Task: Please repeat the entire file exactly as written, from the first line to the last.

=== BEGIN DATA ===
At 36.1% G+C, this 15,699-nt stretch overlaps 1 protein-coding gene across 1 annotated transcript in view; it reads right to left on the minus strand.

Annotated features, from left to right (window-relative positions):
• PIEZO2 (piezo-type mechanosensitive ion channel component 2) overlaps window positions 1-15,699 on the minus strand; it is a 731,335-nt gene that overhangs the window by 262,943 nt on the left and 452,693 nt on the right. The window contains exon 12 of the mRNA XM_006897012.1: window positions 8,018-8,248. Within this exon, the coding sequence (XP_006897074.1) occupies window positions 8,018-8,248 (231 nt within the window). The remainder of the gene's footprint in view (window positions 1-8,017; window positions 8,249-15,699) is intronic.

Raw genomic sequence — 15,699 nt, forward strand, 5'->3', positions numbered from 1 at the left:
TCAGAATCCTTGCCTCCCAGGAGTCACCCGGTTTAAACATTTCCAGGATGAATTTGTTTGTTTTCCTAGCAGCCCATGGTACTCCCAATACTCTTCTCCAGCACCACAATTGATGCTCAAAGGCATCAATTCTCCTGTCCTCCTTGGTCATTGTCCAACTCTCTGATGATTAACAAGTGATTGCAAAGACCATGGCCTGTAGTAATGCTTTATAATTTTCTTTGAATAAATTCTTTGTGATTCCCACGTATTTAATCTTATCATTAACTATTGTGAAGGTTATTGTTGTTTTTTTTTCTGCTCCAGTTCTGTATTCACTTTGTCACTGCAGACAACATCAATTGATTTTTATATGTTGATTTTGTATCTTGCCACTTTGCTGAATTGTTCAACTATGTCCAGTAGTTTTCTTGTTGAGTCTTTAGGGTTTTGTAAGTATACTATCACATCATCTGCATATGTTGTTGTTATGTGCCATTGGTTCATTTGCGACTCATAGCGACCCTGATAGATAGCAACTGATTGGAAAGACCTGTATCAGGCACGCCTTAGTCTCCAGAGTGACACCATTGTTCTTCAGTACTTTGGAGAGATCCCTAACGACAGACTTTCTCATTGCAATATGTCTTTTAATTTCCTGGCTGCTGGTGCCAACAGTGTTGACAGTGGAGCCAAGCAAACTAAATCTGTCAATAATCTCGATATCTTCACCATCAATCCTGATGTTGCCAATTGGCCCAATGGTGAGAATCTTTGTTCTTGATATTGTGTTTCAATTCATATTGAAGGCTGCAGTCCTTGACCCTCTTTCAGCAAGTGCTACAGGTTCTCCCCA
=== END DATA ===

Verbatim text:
At 36.1% G+C, this 15,699-nt stretch overlaps 1 protein-coding gene across 1 annotated transcript in view; it reads right to left on the minus strand.

Annotated features, from left to right (window-relative positions):
• PIEZO2 (piezo-type mechanosensitive ion channel component 2) overlaps window positions 1-15,699 on the minus strand; it is a 731,335-nt gene that overhangs the window by 262,943 nt on the left and 452,693 nt on the right. The window contains exon 12 of the mRNA XM_006897012.1: window positions 8,018-8,248. Within this exon, the coding sequence (XP_006897074.1) occupies window positions 8,018-8,248 (231 nt within the window). The remainder of the gene's footprint in view (window positions 1-8,017; window positions 8,249-15,699) is intronic.

Raw genomic sequence — 15,699 nt, forward strand, 5'->3', positions numbered from 1 at the left:
TCAGAATCCTTGCCTCCCAGGAGTCACCCGGTTTAAACATTTCCAGGATGAATTTGTTTGTTTTCCTAGCAGCCCATGGTACTCCCAATACTCTTCTCCAGCACCACAATTGATGCTCAAAGGCATCAATTCTCCTGTCCTCCTTGGTCATTGTCCAACTCTCTGATGATTAACAAGTGATTGCAAAGACCATGGCCTGTAGTAATGCTTTATAATTTTCTTTGAATAAATTCTTTGTGATTCCCACGTATTTAATCTTATCATTAACTATTGTGAAGGTTATTGTTGTTTTTTTTTCTGCTCCAGTTCTGTATTCACTTTGTCACTGCAGACAACATCAATTGATTTTTATATGTTGATTTTGTATCTTGCCACTTTGCTGAATTGTTCAACTATGTCCAGTAGTTTTCTTGTTGAGTCTTTAGGGTTTTGTAAGTATACTATCACATCATCTGCATATGTTGTTGTTATGTGCCATTGGTTCATTTGCGACTCATAGCGACCCTGATAGATAGCAACTGATTGGAAAGACCTGTATCAGGCACGCCTTAGTCTCCAGAGTGACACCATTGTTCTTCAGTACTTTGGAGAGATCCCTAACGACAGACTTTCTCATTGCAATATGTCTTTTAATTTCCTGGCTGCTGGTGCCAACAGTGTTGACAGTGGAGCCAAGCAAACTAAATCTGTCAATAATCTCGATATCTTCACCATCAATCCTGATGTTGCCAATTGGCCCAATGGTGAGAATCTTTGTTCTTGATATTGTGTTTCAATTCATATTGAAGGCTGCAGTCCTTGACCCTCTTTCAGCAAGTGCTACAGGTTCTCCCCA